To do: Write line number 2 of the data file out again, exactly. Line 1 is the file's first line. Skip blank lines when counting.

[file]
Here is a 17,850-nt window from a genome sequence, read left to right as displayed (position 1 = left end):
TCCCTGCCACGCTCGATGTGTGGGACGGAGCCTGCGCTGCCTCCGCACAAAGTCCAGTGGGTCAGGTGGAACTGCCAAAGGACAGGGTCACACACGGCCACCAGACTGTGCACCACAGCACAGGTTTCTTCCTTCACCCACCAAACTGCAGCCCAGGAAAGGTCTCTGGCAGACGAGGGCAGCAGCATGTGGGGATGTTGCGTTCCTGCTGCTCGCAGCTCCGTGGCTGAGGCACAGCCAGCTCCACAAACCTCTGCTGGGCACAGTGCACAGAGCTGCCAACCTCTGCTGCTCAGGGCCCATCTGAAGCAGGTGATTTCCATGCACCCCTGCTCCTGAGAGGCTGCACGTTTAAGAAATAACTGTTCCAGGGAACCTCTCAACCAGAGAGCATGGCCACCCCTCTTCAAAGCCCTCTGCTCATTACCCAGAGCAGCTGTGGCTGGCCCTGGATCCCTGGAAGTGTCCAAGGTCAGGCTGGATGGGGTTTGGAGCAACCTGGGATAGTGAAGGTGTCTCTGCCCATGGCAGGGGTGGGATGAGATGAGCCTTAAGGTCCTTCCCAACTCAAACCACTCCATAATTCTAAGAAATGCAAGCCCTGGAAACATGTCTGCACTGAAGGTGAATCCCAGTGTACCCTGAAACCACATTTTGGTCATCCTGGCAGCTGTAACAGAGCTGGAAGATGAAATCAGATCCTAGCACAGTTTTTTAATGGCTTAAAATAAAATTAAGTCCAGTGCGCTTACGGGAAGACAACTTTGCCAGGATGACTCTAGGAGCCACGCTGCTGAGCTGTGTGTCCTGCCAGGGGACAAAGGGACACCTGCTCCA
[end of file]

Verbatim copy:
TCCCTGCCACGCTCGATGTGTGGGACGGAGCCTGCGCTGCCTCCGCACAAAGTCCAGTGGGTCAGGTGGAACTGCCAAAGGACAGGGTCACACACGGCCACCAGACTGTGCACCACAGCACAGGTTTCTTCCTTCACCCACCAAACTGCAGCCCAGGAAAGGTCTCTGGCAGACGAGGGCAGCAGCATGTGGGGATGTTGCGTTCCTGCTGCTCGCAGCTCCGTGGCTGAGGCACAGCCAGCTCCACAAACCTCTGCTGGGCACAGTGCACAGAGCTGCCAACCTCTGCTGCTCAGGGCCCATCTGAAGCAGGTGATTTCCATGCACCCCTGCTCCTGAGAGGCTGCACGTTTAAGAAATAACTGTTCCAGGGAACCTCTCAACCAGAGAGCATGGCCACCCCTCTTCAAAGCCCTCTGCTCATTACCCAGAGCAGCTGTGGCTGGCCCTGGATCCCTGGAAGTGTCCAAGGTCAGGCTGGATGGGGTTTGGAGCAACCTGGGATAGTGAAGGTGTCTCTGCCCATGGCAGGGGTGGGATGAGATGAGCCTTAAGGTCCTTCCCAACTCAAACCACTCCATAATTCTAAGAAATGCAAGCCCTGGAAACATGTCTGCACTGAAGGTGAATCCCAGTGTACCCTGAAACCACATTTTGGTCATCCTGGCAGCTGTAACAGAGCTGGAAGATGAAATCAGATCCTAGCACAGTTTTTTAATGGCTTAAAATAAAATTAAGTCCAGTGCGCTTACGGGAAGACAACTTTGCCAGGATGACTCTAGGAGCCACGCTGCTGAGCTGTGTGTCCTGCCAGGGGACAAAGGGACACCTGCTCCA